Sunday, June 2, 2019

I wish my story was one of those 'it just happened' ones, an overnight success type where I just got lucky.

But it's not.

It was planned, worked towards and from the very beginning, it had a very clear objective.

I wanted a job.

In fact, I remember the very moment I was inspired to start. I was studying fashion marketing during a Summer course in Italy and even though I was halfway across the world in a room full of strangers, it was clear that we had a lot in common. Capable, creative, ambitious, inspired, stylish, and clearest of all; we all wanted the same job.

I knew that when I finished studying, having the same piece of paper as everyone else in my degree was not going to land me my dream career in fashion. As much as I knew that I could do the work, I needed a platform to prove it to my potential employers.

So in 2014 Just Another Mannequin was born.

It was my way of building a portfolio before I'd even stepped foot in the industry. I used it to legitimise myself and build a personal brand that screamed, 'I work in fashion'. Even though I didn't yet.

I literally started with nothing. I created a new Instagram account, decided on a name and got to work.
The first thing I did was set up a photoshoot. I was lucky enough to know a few photographers from modelling gigs I'd done and set up my first ever 'blogger shoot' with someone I'd worked with previously.

I had no idea what I was doing but led the shoot anyway. I packed a bunch of my best outfits at the time and looked at some of my favourite bloggers for inspiration.

A shot from my first ever content shoot in 2014.

A few months later, one of my shots from this first ever content shoot got shared on the ASOS Instagram account. The repost had me waking up to over 1000 followers and for the first time, the industry started loving me back.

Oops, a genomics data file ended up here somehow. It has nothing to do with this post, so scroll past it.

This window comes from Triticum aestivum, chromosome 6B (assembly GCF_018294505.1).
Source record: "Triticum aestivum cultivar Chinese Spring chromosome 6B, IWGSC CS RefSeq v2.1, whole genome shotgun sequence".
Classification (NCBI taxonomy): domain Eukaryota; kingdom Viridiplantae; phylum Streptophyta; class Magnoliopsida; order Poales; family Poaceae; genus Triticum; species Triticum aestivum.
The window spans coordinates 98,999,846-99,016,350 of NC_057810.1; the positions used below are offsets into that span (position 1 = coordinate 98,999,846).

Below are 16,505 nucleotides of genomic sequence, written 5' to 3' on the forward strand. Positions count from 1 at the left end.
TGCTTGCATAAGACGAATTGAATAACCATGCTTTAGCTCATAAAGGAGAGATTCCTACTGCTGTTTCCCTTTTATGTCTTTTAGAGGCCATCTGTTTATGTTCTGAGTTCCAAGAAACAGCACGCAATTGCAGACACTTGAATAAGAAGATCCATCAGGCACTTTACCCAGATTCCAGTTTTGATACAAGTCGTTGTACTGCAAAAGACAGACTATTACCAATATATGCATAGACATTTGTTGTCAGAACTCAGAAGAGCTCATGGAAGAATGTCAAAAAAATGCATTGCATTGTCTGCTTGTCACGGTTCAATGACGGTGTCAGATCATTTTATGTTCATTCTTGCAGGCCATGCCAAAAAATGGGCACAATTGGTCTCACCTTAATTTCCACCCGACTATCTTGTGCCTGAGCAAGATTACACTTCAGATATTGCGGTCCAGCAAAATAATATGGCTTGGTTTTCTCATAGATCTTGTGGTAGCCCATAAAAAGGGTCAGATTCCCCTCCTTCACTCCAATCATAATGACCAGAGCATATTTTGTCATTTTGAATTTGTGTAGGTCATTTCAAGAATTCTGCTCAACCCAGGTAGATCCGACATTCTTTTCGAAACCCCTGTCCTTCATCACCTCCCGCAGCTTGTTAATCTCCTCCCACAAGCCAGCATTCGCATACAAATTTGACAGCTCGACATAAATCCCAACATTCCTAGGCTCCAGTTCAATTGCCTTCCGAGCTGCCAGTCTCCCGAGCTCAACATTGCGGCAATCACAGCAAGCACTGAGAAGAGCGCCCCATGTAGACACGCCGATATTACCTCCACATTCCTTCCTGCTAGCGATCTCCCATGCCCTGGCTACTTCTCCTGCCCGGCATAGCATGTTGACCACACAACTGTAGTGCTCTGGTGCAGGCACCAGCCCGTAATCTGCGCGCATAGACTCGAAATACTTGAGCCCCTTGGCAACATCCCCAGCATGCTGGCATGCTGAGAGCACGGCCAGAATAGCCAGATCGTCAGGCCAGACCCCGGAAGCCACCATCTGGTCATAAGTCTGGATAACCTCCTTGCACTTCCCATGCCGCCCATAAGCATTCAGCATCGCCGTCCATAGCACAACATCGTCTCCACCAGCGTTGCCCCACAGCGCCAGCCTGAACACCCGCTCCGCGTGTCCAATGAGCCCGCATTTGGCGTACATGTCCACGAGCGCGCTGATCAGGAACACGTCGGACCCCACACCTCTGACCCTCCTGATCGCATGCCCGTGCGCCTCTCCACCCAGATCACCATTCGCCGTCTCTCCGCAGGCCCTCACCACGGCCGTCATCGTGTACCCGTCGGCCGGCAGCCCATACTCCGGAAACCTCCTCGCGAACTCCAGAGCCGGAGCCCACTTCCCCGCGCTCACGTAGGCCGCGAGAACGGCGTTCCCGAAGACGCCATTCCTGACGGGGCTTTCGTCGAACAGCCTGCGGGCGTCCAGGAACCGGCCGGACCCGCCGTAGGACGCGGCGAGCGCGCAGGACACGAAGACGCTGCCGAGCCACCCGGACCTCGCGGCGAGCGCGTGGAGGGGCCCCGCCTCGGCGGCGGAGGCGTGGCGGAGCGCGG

But... that was all for a while. So I just kept writing, shooting and slowly building up my presence online.

I realised that reposts were the best way to get my work noticed, so I tired to make content that was sharable and on brand for the label I was creating for. There was just one problem; my outfits were not current. I was a uni student working casually in retail and so I couldn't afford to have the latest collections that brands would want to share.

So one day I went around to all the little boutiques in my hometown and offered them free photoshoots if they would let me borrow the clothes from their stores. I got a lot of confused faces and polite declines but by the end of the day I had one 'yes'.

That one yes was enough for me, so I set up the photoshoot with the store and used it to legitimise myself, create fresh, current content and make a new connection.

It wasn't long before other local creatives saw what I was doing and I had a few small collaborations set up. I modelled for a friend's handmade jewellery brand, showcased another friend of a friend's fashion line and walked in a few runway shows in my area.

I also borrowed new clothes from friends and family to try and keep my content current and I always tried my best to keep my content high quality by working with photographers. I also invested in my own equipment so that I could shoot as much as possible myself. And while I didn't realise it at the time, I was soon practising photography almost as much as my photographers were.

Me wearing my mum's new Bardot coat during a content shoot.

It was never 'free' clothes or fame that I wanted out of blogging. It was, and still is, work.